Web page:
Leitch researches after-school programs for children of migrant workers in China

September 14, 2016
Dr. Daniel Leitch

PLATTEVILLE, Wis. — Dr. Daniel Leitch, associate professor in the School of Education at the University of Wisconsin-Platteville, and two other authors recently published a research article about the importance of after-school programs for children of migrant workers in Shanghai, China, in “Frontiers of Education in China,” a publication that aims to connect Chinese and international perspectives and create a platform for a deepening understanding of the global significance of Chinese education.

Co-authors include Shanji Song, a former student in the Master of Science in English Education program at UW-Platteville, and Ding Yan, professor at Fudan University in Shanghai, China.

“Increasing Social Inclusion for the Children of Migrant Workers in Shanghai, China: A Four-Year Longitudinal Study of a Non-Governmental, Volunteer-Led, After-School Program,” outlines the qualitative research techniques Leitch, Song and Yan used to explore the outcomes of an after-school program for the children of migrant workers. The study took place over a four-year period, with data being collected throughout.

Leitch said that in Shanghai alone, a city of approximately 24 million people, 6.87 million migrant workers do not have household registration papers, a prerequisite for their children’s full inclusion into the public education system. Furthermore, the quality of education in the rural areas from where the migrant workers originate lags behind Shanghai’s. Therefore, the migrant workers’ children face difficult challenges in reaching their career and educational goals.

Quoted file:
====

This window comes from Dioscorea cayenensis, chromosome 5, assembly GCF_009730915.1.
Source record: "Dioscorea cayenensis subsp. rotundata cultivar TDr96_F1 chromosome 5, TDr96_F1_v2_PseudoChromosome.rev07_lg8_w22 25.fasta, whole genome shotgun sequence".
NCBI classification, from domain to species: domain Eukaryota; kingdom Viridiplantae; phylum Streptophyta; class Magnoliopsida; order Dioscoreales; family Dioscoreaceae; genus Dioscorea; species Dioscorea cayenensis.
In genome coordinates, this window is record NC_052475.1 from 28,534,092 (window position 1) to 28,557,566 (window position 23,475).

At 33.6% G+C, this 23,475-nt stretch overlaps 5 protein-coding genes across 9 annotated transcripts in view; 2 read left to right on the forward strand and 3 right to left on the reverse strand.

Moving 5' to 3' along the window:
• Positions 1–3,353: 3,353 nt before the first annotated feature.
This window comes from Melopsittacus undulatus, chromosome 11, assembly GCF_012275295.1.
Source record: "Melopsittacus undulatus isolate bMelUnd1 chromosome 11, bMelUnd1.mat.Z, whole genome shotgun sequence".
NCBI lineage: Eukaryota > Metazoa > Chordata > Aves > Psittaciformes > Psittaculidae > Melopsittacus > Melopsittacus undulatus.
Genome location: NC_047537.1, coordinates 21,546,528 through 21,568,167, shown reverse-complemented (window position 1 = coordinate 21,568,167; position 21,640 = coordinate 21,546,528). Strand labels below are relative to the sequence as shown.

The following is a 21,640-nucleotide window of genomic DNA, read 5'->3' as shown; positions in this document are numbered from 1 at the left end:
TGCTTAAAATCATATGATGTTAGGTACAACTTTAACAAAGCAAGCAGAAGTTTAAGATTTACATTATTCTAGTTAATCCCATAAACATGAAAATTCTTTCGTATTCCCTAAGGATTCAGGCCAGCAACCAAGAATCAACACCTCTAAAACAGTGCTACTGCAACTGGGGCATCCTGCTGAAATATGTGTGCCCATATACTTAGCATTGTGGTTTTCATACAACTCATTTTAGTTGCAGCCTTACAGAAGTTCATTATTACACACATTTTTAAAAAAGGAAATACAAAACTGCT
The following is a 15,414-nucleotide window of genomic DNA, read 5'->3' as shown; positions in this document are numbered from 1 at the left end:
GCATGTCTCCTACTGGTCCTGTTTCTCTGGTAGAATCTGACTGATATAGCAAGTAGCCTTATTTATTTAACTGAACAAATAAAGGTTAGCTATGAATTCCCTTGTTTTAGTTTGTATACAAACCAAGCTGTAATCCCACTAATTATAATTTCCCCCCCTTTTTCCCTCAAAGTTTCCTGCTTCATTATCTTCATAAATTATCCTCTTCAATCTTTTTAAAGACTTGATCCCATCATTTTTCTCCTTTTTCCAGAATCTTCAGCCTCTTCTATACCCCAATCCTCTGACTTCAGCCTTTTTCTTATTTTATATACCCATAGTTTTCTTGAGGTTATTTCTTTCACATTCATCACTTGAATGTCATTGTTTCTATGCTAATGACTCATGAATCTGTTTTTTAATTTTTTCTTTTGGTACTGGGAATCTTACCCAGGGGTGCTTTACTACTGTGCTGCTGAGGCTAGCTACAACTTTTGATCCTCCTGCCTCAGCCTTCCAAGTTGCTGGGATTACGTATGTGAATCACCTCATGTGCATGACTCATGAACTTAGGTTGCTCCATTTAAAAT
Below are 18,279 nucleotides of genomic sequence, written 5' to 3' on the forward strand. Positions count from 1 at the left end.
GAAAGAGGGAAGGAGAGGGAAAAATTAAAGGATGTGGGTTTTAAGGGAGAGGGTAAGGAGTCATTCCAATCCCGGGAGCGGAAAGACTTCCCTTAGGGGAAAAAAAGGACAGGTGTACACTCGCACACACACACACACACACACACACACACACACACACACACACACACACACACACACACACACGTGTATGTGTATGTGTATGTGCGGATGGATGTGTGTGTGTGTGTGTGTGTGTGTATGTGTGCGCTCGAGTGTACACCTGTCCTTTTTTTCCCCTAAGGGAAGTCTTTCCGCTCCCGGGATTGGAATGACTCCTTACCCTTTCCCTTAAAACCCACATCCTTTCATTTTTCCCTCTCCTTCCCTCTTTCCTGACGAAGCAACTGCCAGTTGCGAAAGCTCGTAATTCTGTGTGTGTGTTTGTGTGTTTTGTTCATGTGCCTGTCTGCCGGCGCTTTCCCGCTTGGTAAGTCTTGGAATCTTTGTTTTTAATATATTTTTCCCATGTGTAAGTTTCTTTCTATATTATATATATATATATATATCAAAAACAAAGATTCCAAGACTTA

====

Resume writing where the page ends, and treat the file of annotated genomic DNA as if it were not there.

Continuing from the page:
The Jiuqian Volunteer Center, an after-school program, relies on volunteers from nearby Fudan University, the public schools, the community and former program participants to provide mentoring and enrichment programs in academics and the arts.

Leitch’s research used the Jiuqian Volunteer Center as a case study to help identify effective practices, which increased the educational and vocational attainment of the program participants. More specifically, the study focused on the importance of vibrant social networks in assisting migrant workers and their families.

“The publication promises to provide an important point of reference for government officials, educators, policy planners, social service agencies and others involved in social and educational reforms in China,” said Leitch.

Closer to home, at UW-Platteville, Leitch’s research reinforces the importance the School of Education places on preparing future teachers for collaboration between students, home and community.

To read the full text of the forthcoming article, go to the university library’s EBSCOhost database: Frontiers of Education in China 2016, 11(2): 217–249.

Written by: Laurie Hamer, College of Liberal Arts and Education, 608-342-6191, hamerl@uwplatt.edu


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